Firebase is BaaS (backend as a service), a cloud database which enables real-time applications like collaboration tools, multiplayer games, and chat clients to implement all application code on the client-side. Firebase replaces all the usual server-side infrastructure with highly scalable and secure data storage. When one client updates the data repository, where data is stored via an API as JSON, the changes are synchronized by notifying all other clients. Developers pointed out that Firebase creates high value for little effort and is used in some great open source projects.


GitHub may have only only existed for five years but it is now part of most developers’ lives and resumes. GitHub is a hosted Git repository, Git being a version control system which originally formed part of the Linux kernel. By putting public Git repositories in one place, GitHub allows coders to easily collaborate on millions of open source projects, although it’s not the first site to do so, Sourceforge being an older open source hub. One developer has pointed out that most of the projects hosted on GitHub are for use by developers themselves whereas SourceForge has more projects for other users. See our guide to 11 trending projects on GitHub.


Heroku, now owned by Salesforce, was one of the first Platform as a Service (PaaS) companies and it supports Ruby, Node.js, Clojure, Java, Python, and Scala. PaaS services let developers concentrate on writing code rather than operating infrastructure by managing servers, deployment, and scaling for them. Over 4 million apps are deployed on Heroku. Rails developer Jamie Lawrence said Heroku “made (Rails) devs lives easier. Employees I met were happy and dedicated. The service itself has fallen out of favor a little recently as other deployment options have caught up but the company is still good.” Heroku has a lot more competition than it used to and recently appointed a new CEO as part of its attempt at a comeback.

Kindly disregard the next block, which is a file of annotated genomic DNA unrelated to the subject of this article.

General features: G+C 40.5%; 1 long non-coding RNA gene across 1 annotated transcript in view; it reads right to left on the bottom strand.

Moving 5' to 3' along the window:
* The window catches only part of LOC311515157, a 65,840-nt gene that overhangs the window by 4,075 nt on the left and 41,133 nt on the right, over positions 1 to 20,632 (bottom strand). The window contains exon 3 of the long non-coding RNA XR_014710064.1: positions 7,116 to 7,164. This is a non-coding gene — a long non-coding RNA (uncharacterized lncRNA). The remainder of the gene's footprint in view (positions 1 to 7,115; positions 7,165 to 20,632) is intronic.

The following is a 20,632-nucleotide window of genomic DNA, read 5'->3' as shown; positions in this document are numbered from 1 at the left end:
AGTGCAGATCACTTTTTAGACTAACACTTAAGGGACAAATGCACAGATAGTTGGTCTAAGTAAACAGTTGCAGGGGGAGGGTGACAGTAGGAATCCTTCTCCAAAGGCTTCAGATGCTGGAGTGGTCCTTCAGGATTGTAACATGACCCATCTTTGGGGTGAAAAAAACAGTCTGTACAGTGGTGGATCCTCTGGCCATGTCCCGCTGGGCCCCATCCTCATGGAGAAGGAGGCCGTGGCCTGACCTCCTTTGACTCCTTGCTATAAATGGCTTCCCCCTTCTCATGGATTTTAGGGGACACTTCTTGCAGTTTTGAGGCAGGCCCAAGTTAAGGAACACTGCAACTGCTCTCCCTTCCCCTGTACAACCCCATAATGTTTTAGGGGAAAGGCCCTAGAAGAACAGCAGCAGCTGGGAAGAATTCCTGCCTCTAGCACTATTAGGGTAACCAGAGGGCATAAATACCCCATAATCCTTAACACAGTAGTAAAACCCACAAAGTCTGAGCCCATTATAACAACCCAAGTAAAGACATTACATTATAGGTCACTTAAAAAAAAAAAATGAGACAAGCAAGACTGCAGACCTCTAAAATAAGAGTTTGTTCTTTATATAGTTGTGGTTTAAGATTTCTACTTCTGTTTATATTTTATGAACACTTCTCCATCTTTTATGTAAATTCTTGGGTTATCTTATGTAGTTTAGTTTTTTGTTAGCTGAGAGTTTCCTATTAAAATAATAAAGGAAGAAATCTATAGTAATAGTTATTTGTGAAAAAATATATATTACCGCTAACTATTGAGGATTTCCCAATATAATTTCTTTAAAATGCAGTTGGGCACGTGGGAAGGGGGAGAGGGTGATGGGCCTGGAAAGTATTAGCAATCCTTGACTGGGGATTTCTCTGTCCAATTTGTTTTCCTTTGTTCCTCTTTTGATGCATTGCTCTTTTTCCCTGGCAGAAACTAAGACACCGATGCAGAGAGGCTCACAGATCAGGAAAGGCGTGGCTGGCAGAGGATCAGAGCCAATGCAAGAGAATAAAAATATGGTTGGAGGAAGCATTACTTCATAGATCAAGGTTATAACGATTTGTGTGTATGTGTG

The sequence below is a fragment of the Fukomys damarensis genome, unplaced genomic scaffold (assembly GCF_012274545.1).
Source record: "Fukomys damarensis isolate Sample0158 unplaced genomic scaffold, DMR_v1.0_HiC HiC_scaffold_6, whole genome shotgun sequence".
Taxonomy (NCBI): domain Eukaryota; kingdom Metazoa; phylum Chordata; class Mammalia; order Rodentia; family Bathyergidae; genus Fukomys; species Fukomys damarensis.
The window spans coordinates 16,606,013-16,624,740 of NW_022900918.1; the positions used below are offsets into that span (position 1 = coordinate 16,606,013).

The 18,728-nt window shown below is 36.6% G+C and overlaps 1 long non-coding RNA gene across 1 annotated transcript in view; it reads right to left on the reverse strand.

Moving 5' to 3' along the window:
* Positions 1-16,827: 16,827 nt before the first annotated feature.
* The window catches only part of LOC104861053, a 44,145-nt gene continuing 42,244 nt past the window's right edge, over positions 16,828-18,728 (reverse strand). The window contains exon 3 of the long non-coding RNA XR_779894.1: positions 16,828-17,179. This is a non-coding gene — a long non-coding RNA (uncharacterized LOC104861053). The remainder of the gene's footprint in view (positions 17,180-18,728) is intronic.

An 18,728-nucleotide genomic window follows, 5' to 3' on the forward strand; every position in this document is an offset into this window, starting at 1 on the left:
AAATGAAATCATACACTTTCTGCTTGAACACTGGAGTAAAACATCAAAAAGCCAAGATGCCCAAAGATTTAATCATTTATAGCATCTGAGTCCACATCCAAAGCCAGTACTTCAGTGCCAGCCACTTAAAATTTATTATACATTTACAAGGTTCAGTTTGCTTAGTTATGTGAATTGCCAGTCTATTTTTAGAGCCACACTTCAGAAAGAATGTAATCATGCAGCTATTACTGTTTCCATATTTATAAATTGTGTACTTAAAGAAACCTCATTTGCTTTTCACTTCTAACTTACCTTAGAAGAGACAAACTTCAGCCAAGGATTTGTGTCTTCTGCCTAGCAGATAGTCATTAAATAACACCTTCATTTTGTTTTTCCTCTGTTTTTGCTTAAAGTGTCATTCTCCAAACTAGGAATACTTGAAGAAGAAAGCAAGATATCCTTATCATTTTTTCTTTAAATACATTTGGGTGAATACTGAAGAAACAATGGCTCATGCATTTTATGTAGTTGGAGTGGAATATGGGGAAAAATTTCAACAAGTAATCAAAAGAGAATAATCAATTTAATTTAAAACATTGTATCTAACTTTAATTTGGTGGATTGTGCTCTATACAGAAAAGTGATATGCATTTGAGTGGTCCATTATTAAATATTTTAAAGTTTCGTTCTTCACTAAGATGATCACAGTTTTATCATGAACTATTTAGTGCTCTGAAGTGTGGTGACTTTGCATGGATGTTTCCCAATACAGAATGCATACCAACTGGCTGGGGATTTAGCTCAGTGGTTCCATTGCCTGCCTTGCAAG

Czech company JetBrains has been making developer tools like IDEs (Integrated Development Environments), including the widely used Java IDE IntelliJ, as well as continuous integration and project management tools for over 10 years. Developer Josh Butts says “JetBrains makes the best development IDEs out there, specifically for PHP and Ruby, but others as well.” JetBrains is now creating a new statically typed language for the JVM called Kotlin.